With cryptocurrencies like bitcoin beset by price spikes (and slides), a nonprofit organization plans to test the concept of a U.S. central bank digital currency in at least five pilot programs.
The U.S. nonprofit Digital Dollar Project said Monday (May 3) it will roll out five pilot programs over the next year to test the potential uses — and advantages — of a U.S. central bank digital currency.
In a press release, the organization said it would work “with interested stakeholders and DDP participants” to assess the uses of a “digital dollar.” The group is a partnership between the professional services company Accenture and the Digital Dollar Foundation.
The test plan is the first effort of its kind in the U.S. The foundation is led by J. Christopher Giancarlo, Charles H. Giancarlo and Daniel Gorfine. The goal is to develop a framework for taking potential steps to the creation of a digital dollar.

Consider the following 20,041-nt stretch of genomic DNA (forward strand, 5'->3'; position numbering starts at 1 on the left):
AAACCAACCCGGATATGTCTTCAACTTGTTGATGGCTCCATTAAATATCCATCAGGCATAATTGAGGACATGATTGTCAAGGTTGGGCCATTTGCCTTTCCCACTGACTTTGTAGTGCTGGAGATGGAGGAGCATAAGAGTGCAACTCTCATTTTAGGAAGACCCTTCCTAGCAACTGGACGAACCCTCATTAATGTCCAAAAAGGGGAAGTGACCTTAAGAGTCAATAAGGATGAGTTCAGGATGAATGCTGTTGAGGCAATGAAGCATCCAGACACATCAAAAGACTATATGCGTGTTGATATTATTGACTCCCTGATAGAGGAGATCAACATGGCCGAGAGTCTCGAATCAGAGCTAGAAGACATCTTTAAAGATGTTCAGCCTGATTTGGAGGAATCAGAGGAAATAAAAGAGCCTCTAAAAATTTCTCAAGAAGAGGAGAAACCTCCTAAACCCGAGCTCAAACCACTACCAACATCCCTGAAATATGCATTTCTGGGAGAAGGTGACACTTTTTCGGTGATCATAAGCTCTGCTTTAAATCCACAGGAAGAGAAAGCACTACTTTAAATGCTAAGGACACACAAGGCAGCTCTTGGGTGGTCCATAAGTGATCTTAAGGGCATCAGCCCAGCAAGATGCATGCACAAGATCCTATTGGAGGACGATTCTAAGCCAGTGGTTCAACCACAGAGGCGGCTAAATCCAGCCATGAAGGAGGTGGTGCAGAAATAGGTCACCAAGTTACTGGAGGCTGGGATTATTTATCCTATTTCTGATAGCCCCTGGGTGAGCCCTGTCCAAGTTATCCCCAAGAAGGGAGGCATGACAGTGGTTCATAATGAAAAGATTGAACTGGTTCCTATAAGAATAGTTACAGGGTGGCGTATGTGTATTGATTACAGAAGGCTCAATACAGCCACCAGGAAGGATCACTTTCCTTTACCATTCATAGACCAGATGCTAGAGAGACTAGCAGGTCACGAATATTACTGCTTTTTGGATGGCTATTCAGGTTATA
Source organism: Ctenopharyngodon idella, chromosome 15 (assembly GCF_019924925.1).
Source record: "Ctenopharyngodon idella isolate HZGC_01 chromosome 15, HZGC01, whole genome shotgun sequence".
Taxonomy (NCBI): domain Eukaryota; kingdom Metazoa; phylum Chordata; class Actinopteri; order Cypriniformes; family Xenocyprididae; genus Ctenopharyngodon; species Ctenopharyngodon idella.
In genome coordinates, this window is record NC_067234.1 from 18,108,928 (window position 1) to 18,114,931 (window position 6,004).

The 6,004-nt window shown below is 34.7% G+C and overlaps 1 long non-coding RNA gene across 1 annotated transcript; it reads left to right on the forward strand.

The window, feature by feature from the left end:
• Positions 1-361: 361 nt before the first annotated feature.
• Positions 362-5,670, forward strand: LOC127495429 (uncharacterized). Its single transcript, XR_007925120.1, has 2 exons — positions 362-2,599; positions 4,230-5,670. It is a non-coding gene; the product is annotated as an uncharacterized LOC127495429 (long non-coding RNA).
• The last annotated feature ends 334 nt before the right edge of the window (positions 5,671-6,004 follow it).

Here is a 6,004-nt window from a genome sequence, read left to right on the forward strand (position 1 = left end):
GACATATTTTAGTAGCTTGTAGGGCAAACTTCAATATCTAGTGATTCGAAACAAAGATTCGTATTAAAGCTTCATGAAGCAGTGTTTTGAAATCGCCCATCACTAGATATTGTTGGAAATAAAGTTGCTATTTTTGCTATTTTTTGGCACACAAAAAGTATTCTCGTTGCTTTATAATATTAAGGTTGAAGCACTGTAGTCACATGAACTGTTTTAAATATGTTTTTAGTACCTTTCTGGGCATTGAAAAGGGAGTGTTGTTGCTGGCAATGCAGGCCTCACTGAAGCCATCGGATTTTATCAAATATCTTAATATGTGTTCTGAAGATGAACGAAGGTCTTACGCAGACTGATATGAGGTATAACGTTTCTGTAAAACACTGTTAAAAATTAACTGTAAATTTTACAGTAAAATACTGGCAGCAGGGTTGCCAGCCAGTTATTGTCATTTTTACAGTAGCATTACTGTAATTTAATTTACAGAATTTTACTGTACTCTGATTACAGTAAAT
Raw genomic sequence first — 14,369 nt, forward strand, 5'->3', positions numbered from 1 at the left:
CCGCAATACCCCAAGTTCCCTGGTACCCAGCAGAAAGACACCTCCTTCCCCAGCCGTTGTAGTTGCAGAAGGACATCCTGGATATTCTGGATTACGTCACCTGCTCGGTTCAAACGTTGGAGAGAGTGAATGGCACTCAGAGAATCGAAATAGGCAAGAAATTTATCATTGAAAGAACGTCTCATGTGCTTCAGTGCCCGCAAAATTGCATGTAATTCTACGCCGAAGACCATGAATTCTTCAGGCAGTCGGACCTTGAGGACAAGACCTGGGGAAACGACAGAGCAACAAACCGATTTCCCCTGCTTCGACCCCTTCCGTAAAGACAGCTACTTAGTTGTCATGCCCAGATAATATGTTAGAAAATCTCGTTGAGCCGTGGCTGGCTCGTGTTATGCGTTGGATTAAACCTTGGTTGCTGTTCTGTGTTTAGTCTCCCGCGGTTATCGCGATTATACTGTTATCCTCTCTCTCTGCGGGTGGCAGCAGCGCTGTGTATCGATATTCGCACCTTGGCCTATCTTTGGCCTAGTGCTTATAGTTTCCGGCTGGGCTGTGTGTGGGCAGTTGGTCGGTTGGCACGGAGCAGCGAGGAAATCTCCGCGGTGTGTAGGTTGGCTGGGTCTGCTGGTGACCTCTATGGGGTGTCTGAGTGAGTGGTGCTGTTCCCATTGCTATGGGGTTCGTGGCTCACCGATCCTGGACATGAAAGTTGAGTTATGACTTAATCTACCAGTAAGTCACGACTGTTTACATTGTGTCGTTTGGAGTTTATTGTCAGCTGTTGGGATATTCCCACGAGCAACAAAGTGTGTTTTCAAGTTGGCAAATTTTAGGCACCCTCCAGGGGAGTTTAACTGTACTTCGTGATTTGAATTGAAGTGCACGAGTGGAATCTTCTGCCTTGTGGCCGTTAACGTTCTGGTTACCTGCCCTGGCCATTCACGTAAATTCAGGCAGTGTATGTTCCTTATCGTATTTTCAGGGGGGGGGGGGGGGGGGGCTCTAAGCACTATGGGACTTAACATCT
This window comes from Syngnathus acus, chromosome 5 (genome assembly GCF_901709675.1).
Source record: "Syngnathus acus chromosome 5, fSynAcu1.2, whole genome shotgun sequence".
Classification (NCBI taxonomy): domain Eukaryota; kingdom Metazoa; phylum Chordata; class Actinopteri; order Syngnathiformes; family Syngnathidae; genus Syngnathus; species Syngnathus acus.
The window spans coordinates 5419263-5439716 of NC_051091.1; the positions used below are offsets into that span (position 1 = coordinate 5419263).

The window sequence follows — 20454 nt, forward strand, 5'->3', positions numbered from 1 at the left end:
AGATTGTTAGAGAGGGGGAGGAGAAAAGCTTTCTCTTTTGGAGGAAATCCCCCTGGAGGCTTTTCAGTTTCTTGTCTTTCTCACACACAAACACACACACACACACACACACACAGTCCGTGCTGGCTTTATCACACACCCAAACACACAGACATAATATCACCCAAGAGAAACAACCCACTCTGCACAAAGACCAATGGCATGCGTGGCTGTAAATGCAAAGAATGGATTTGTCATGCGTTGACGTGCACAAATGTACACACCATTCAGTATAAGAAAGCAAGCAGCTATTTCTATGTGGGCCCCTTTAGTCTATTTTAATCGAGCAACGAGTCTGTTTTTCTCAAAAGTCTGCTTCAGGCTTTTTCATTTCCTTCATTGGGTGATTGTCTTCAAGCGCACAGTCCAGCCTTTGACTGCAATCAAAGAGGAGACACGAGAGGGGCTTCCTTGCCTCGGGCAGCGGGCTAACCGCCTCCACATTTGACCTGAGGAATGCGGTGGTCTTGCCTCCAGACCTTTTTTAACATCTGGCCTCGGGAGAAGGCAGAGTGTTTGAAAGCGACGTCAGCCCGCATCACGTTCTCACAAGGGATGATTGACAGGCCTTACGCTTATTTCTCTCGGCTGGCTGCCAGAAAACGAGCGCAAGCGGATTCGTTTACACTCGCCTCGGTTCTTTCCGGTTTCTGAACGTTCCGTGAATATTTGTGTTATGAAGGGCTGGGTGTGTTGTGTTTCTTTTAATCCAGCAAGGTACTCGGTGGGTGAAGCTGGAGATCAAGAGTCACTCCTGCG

“Central bank digital currencies will play an important role in how we modernize our financial systems, said David Treat, a senior managing director at Accenture, who leads its blockchain practice globally. He said the plan is “to learn from pilot programs across a range of use cases and share the outcomes and insights in an open and transparent manner.”
“The U.S. doesn’t need to be first to the central bank digital currency, but it does need to be a leader in setting standards for the digital future of money, which is why our pilot testing collaboration with Accenture and other partners is so critical,” said J. Giancarlo, former chairman of the U.S. Commodity Futures Trading Commission and co-founder of the foundation. Speaking generally, he added, “We need to better understand how to balance the complex issues of a CBDC and how to incorporate key societal values, like privacy rights, financial inclusion and rule of law.”
The release said that the project’s effort will complement work already under way by the Federal Reserve Bank of Boston and the Massachusetts Institute of Technology.
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